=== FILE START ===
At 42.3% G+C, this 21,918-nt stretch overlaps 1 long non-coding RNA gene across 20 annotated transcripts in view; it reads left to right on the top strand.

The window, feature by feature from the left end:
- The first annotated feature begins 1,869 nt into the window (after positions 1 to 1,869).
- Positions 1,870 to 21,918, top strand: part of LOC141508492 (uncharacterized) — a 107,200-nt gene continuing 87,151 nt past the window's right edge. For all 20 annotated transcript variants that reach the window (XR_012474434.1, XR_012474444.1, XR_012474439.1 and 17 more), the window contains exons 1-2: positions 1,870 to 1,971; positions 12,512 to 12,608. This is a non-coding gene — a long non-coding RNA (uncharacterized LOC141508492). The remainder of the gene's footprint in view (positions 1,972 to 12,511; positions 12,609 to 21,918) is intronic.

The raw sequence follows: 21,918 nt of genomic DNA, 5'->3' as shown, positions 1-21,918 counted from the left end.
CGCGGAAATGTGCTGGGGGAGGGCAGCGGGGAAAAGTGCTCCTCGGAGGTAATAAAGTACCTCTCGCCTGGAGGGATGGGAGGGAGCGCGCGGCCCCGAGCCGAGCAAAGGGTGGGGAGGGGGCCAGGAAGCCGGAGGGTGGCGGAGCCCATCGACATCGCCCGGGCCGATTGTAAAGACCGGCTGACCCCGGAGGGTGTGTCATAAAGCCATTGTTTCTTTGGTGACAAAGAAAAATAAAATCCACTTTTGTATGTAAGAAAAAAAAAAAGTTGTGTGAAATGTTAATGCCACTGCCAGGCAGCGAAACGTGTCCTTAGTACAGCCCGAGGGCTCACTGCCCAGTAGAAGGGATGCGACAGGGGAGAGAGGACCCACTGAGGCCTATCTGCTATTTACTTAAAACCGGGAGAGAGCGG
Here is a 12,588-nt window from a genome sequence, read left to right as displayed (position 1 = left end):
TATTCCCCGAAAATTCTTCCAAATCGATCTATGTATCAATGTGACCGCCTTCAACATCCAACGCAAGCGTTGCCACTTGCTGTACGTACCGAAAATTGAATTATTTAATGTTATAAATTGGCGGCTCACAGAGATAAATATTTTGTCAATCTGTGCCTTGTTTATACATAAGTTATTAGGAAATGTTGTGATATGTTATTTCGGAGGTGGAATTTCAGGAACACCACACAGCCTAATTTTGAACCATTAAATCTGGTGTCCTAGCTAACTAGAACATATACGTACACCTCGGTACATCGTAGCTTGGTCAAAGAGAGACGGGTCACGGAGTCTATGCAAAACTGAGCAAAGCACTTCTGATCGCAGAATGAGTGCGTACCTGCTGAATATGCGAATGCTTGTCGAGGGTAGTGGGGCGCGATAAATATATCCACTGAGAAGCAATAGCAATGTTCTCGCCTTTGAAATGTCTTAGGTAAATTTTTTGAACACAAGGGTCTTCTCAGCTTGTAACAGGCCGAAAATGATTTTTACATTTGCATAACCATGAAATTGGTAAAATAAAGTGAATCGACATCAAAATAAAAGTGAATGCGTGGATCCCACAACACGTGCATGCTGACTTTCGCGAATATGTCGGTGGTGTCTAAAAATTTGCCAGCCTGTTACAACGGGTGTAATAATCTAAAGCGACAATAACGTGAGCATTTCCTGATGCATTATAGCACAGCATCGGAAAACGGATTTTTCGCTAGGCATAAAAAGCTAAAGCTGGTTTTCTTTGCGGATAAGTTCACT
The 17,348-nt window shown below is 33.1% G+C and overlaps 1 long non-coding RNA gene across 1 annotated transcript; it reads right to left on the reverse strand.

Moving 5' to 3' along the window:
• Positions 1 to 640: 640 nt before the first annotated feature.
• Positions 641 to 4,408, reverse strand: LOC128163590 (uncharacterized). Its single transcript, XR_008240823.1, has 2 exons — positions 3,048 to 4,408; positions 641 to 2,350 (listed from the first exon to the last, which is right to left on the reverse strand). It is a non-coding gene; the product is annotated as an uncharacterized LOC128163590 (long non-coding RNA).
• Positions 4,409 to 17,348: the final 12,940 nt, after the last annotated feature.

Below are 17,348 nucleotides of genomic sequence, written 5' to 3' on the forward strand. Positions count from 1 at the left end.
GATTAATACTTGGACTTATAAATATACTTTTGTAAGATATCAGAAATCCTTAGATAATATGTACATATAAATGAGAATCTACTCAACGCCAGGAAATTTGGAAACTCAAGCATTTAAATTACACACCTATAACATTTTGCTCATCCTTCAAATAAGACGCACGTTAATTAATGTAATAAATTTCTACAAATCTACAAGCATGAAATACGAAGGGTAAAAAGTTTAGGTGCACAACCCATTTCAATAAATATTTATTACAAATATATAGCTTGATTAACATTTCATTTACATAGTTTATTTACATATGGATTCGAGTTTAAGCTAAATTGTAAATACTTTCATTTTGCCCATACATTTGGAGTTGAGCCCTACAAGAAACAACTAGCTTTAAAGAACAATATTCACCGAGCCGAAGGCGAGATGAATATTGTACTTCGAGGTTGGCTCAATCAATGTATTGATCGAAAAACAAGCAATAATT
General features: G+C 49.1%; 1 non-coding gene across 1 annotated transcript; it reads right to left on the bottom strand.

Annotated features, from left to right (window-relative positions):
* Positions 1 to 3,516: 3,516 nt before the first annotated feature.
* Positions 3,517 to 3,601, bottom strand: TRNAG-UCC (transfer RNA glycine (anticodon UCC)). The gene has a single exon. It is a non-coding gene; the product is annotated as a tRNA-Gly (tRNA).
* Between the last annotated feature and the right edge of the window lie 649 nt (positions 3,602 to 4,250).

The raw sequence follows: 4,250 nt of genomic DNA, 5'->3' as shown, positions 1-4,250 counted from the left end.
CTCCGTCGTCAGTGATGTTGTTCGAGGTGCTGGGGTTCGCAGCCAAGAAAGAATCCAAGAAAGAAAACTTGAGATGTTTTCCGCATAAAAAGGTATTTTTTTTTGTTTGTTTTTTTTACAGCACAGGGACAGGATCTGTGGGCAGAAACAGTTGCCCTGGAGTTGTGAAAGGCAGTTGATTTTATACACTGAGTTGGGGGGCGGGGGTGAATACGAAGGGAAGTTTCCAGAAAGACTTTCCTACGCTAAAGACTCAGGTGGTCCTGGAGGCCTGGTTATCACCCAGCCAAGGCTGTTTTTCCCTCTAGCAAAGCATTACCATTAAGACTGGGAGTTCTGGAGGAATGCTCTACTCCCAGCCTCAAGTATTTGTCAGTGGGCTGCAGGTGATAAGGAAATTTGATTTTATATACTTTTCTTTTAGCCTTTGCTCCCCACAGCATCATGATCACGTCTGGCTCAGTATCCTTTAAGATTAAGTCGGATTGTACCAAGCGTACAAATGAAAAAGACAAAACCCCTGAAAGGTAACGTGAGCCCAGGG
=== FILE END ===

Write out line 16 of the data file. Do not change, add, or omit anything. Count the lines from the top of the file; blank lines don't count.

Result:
General features: G+C 49.1%; 1 non-coding gene across 1 annotated transcript; it reads right to left on the bottom strand.